Background to Complaint
This is an appeal by the company against the decision of the Equality Tribunal which found that there had been discrimination on the disability ground and ordered the “Workers” reinstatement without loss of pay and €20,000 in compensation for the effects of discrimination.
The “Worker” worked as a Nurse Manager for the company and commenced sick leave in October 2002.
At this time, the company assigned the “Worker’s” administrative duties to an existing staff member and hired a part-time nurse to carry out her nursing duties.
In October 2003, the “Worker” indicated her intention to return to work and both her Doctor and the Company agreed that this should be on a part-time basis initially; however, negotiation took place in relation to the “Workers” proposed return.
In January 2004, the Company indicated that it was not prepared to allow the “Worker” to return as Nurse Manager – instead, it offered her another post with limited management functions at another centre.
By this time the “Worker” had developed a further depression related illness which she claimed was related to these events.
The company appealed to the Labour Court on two grounds:
- What had occurred was not disability discrimination but instead a restructuring whereby the “Workers” post ceased to exist.
- The “Worker” was medically unfit for work and in receipt of disability benefit during the period for which arrears of pay were ordered i.e. the “Worker” should not be entitled to the compensation ordered as she had received sick pay while sick.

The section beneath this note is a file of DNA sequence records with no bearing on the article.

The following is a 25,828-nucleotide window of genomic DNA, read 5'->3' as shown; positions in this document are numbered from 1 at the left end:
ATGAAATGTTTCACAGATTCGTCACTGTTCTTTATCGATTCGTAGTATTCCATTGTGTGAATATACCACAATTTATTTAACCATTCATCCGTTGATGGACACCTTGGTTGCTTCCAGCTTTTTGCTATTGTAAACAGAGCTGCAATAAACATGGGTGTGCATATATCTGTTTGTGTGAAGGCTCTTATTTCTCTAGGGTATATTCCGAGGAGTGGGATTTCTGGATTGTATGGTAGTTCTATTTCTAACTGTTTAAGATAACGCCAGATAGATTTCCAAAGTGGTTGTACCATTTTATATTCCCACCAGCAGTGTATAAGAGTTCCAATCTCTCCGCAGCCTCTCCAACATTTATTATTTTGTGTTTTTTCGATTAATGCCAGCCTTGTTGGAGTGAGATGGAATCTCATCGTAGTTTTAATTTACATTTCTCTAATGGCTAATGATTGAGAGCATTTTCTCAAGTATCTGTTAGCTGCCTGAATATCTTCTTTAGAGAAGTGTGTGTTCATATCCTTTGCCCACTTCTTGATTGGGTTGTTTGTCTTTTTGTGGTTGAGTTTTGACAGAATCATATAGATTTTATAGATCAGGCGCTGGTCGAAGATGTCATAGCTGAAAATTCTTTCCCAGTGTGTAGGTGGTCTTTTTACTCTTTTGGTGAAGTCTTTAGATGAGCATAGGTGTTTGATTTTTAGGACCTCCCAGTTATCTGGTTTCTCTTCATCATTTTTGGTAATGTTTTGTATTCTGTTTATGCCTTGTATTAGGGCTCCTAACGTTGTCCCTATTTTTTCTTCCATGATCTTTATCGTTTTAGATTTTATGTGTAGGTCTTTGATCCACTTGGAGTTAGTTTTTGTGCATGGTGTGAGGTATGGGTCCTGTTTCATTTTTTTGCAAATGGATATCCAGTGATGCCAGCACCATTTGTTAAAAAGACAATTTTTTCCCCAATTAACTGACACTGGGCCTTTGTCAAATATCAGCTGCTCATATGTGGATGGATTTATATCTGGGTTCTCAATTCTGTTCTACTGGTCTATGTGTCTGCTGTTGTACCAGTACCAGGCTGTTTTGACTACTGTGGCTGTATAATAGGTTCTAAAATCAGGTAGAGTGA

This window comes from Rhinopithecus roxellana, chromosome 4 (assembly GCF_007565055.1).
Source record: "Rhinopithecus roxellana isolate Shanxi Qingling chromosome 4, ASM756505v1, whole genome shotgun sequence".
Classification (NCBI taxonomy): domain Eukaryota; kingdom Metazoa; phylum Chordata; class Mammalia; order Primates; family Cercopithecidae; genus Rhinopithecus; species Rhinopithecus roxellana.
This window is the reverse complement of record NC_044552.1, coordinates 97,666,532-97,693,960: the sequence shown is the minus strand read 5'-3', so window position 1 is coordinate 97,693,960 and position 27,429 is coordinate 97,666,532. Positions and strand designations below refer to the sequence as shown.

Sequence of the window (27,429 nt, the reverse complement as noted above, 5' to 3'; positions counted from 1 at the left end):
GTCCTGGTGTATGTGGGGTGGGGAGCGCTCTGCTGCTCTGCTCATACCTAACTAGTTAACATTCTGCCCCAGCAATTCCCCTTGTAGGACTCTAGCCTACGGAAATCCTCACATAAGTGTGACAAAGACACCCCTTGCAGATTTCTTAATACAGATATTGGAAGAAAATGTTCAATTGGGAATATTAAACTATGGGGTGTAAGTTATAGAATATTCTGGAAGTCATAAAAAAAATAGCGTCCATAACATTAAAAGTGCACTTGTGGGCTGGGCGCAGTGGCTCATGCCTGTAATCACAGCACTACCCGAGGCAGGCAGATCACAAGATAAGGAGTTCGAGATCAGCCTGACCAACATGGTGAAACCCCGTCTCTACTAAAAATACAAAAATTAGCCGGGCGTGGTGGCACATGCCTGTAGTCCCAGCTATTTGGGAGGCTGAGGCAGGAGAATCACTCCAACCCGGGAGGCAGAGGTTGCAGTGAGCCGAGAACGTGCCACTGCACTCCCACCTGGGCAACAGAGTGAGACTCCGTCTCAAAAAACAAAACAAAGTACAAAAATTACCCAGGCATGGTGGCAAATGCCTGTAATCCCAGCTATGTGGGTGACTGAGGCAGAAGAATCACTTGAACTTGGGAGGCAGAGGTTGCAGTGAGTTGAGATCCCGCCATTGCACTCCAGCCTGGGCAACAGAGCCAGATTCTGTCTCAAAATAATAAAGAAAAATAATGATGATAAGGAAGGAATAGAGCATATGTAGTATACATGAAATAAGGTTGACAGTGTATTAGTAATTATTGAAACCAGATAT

Labour Court Finds Discrimination Did Occur
In examining the appeal, the Court highlighted the fact that the CEO of the company had himself also been absent due to illness for a prolonged period, was also temporarily replaced but had been permitted to return to his original role.
As such, the Court concluded that the reluctance to allow the ”Worker” to return to her original job / role was influenced by the realisation that she was now suffering from depression (in addition to her original illness) and that this could have long-term sick leave implications.
However, the court accepted arguments of the company in that the “Worker” would not have been fit for work during the period of loss and had already exhausted her sick pay entitlement.
Accordingly, in lieu of reinstatement with full loss of earnings, it ordered that the “Worker” be re-employed as Nurse Manager of the Centre without loss of service as soon as she was fit to return to work.
Furthermore, the Court increased the award for the effects of the discrimination from €20,000 to €35,000.
In this case, the Labour Court outlined the right of an absent employee, even if for a prolonged period of time, to return to the same job / role as they left.
Case: Alzheimer Society of Ireland v Irene Feore, Labour Court, 2007